Tupperware, Scam or Unique Opportunity?

Tupperware, Scam or Unique Opportunity?

Tupperware, been around a long time. I can remember mom having Tupperware home parties. Tupperware was all the rage back then. (we used to say rage back then) (no I will not divulge my age). Sending out the Tupperware party invitations and playing the games. (never let me play!)


Really, When Tupperware hit, a very quality product, at the right time, mom used to make us eat everything, because we had nothing to store leftovers in.

Then Poof, Tupperware and the leftover problem was solved. But the question is can I make money selling Tupperware?
Lets first take a look at Tupperware s History (we old guys love history)

Tupperware History

Tupperware was developed in 1946 by Earl Silas Tupper (1907-1983) in Leominster, Massachusetts. He developed plastic bowl to be used in households to contain foods and keep it airtight.

The once patented “burping seal” is a famous aspect of Tupperware.

Earl had already invented to plastic in 1938, but the product only worked with the emergence of the sales through presentation in a party setting.

In 1949, Tupperware introduced the Wonderlier Bowl that gave a start to a revolutionary range of new kitchen utensils.

Tupperware pioneered the direct marketing strategy made famous by the home Tupperware party. The Tupperware party allowed women of the 1950s to work and enjoy the benefits of earning an income without completely taking away the independence granted to women during the second world war. When they started to enter the workforce, while keeping an eye on the domestic domain.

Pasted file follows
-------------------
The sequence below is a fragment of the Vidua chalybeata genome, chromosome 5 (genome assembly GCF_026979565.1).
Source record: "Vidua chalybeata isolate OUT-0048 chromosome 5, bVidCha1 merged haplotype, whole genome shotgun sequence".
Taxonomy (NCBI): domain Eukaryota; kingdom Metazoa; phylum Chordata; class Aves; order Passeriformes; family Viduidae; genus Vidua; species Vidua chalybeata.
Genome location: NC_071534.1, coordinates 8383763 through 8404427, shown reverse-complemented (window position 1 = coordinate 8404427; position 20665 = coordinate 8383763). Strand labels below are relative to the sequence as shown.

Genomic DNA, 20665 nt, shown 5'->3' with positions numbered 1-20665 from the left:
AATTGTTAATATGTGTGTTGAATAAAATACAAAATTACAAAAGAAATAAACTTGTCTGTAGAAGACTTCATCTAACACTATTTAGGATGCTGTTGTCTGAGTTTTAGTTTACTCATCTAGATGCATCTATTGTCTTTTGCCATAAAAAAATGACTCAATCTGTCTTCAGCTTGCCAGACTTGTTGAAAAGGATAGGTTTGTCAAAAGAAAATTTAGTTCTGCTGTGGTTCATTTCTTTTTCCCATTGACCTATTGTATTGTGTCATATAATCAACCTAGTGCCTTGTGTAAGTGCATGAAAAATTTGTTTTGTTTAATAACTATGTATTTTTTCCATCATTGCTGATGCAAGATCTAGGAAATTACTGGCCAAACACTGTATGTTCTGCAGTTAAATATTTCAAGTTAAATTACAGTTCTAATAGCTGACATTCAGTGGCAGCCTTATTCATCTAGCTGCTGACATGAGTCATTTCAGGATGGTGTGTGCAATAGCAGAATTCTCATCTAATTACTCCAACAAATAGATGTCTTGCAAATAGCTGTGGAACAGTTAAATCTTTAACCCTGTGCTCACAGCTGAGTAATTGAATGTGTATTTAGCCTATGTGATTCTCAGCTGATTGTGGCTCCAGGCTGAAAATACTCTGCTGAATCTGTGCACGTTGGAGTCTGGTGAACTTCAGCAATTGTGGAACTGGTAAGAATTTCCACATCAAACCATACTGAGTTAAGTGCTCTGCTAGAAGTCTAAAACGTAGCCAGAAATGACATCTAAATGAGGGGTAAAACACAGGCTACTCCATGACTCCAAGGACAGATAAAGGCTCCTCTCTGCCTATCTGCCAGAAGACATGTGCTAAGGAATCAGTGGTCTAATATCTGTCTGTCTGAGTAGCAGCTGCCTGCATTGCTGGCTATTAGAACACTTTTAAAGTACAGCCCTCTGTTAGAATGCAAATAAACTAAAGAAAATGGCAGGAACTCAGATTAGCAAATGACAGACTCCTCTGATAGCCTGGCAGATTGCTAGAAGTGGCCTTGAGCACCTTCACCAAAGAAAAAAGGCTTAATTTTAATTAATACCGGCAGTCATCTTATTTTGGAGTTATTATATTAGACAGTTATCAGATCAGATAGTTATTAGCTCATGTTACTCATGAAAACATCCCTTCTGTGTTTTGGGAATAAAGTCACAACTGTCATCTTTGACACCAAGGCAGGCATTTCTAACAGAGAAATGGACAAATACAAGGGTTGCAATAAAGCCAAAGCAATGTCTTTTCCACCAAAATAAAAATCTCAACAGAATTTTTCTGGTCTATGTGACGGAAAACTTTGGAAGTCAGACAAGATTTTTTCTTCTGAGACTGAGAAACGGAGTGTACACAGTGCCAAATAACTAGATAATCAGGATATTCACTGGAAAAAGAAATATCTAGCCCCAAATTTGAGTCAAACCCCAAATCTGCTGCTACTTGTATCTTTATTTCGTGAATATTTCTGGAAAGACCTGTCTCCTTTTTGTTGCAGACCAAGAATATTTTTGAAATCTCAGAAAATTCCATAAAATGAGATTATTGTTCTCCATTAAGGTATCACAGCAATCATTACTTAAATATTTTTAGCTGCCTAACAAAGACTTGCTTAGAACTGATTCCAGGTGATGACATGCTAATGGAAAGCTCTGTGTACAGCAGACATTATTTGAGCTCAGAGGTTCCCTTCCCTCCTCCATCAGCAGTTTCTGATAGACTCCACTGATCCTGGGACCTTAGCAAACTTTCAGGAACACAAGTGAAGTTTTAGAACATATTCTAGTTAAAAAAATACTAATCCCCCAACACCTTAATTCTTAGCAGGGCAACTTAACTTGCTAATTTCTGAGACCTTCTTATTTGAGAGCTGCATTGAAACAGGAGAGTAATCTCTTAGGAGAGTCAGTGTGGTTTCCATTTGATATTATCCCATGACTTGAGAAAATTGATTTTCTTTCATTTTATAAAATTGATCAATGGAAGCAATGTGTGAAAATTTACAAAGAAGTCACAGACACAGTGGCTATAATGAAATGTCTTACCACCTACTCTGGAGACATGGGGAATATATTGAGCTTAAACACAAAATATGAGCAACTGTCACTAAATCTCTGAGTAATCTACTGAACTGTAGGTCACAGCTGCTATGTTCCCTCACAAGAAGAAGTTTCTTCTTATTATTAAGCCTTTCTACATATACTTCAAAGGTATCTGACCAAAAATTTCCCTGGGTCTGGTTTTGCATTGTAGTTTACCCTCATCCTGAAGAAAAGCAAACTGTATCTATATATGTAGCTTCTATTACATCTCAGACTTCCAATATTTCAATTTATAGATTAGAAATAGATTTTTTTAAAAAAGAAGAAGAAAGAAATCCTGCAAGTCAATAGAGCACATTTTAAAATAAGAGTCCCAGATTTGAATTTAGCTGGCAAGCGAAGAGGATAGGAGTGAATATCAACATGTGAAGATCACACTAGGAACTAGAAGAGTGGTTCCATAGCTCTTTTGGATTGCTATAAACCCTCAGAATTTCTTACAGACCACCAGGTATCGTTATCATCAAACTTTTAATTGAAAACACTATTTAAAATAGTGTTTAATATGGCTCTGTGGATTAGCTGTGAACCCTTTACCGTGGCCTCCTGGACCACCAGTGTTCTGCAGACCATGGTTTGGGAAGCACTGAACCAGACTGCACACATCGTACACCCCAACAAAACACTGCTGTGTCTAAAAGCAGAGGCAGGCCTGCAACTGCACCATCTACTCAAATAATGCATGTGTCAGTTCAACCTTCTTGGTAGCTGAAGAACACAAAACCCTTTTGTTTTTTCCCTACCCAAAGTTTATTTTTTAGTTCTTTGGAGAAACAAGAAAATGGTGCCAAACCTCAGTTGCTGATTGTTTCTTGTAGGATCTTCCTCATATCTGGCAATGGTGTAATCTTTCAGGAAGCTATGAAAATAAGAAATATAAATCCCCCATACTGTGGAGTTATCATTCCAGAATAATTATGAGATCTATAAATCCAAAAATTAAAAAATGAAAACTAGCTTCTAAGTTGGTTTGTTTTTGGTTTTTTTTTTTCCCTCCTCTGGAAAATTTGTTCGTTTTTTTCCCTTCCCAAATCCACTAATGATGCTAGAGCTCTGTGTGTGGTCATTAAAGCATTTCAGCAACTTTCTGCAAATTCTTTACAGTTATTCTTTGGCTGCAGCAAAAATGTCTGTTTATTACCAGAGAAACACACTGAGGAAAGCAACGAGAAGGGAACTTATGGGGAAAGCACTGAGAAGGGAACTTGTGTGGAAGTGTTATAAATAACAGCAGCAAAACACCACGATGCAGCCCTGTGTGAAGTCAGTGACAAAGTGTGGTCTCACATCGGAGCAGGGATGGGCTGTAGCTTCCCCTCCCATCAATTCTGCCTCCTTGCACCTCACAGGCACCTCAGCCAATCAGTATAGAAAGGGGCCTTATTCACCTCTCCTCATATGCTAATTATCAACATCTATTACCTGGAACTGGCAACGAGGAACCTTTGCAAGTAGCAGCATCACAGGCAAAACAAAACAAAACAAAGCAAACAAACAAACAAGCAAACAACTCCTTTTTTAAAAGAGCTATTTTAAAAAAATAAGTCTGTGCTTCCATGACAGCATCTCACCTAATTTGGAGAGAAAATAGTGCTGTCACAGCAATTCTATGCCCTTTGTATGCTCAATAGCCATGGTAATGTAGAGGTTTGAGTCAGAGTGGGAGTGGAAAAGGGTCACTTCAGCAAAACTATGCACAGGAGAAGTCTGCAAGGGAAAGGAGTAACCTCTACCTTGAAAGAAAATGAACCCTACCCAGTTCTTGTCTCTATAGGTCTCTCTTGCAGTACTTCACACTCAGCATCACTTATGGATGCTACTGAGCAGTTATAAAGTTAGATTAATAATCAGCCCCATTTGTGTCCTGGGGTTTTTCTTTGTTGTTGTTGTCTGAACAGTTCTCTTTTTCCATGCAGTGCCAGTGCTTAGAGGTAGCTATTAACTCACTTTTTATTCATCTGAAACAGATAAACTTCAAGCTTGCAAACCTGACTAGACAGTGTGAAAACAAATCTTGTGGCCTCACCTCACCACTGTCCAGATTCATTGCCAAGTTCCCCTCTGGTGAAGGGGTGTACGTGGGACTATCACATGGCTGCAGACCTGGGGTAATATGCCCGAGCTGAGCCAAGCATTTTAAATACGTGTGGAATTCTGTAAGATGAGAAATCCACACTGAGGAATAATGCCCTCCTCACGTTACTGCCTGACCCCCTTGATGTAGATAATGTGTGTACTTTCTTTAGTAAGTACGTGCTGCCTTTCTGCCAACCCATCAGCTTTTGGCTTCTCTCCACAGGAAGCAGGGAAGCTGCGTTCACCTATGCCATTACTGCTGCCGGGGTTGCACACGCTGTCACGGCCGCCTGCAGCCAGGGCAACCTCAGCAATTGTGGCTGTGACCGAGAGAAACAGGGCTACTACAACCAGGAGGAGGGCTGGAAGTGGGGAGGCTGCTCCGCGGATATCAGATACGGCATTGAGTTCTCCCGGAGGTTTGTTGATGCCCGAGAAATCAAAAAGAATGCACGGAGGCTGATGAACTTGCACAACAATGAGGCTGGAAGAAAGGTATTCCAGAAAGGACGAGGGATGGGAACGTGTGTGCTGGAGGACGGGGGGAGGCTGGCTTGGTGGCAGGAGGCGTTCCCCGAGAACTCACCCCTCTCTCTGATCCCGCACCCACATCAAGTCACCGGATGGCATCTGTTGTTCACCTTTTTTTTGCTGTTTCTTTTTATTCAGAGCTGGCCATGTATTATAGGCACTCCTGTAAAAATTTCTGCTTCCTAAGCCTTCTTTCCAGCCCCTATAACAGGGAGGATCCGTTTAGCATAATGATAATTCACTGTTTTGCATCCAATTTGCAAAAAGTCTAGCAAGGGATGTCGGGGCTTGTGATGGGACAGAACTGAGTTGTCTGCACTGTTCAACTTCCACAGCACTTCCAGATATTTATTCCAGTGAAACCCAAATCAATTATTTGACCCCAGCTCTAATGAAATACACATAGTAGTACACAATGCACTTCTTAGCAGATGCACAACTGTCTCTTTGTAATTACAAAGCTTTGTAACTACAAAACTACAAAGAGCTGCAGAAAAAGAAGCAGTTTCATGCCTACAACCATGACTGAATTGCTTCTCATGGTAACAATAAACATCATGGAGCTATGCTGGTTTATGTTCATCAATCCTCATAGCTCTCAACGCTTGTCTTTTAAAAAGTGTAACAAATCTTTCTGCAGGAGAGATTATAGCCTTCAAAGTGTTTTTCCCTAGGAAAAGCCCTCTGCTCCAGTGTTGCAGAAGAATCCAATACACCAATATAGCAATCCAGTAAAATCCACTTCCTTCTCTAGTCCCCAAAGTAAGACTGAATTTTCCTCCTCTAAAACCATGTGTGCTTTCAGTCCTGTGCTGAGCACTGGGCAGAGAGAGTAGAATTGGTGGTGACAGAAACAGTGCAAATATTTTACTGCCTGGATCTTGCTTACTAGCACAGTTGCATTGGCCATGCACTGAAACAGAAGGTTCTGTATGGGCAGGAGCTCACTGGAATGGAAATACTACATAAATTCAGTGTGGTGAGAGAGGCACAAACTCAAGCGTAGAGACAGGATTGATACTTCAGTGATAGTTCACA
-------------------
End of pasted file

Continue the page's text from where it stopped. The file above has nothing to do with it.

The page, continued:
The party model is built on characteristics generally built on being a housewife. Party planning, hosting parties, sociable relations with family and friends and neighbors.

Brownie Wise (1913-1992) realized Tupperware s potential as a fun commodity. She became aware that she would need to be creative and started the Tupperware Party.

Brownie was a former sales rep of Stanley Home Products and developed the strategy of home parties. Tupper was so impressed that he made Brownie Wise vice president of marketing in 1951.

During the early 1950s Tupperware’s popularity and sales exploded, thanks in no small part to Brownie Wise’s influence among women who sold Tupperware. The success of Tupperware ladies was celebrated with lavish and outlandish themed parties.

Tupperware was known-at a time when the women were returning from work during the second world war, and were being told “back to the kitchen”, as a method of empowering women and giving them a toehold in post-war business.

The tradition of Tupperware s “jubilee” style events continues to this day, with rallies being held in major cities to recognize and reward top selling and recruiting individuals, teams and organizations.

In 1958, Earl Tupper fired Wise over what was stated as “general difference of opinion” he objected to the added expenses of the company parties and “jubilee”, however it was because he had been approached by companies interested in a buy out. Earl figured it would be a harder sell with a woman executive. (Not a very nice guy!!Tupperware Logo)

Rexall bought Tupperware in 1958. Tupperware spread to Europe in 1960, when Mila Pond hosted a party in Weybridge, England, and subsequently around the world. At a time when, a strict dress code was required for Tupperware ladies, with skirt and stockings (tights) worn at all times, white gloves often accompanied the outfit. (stylish?)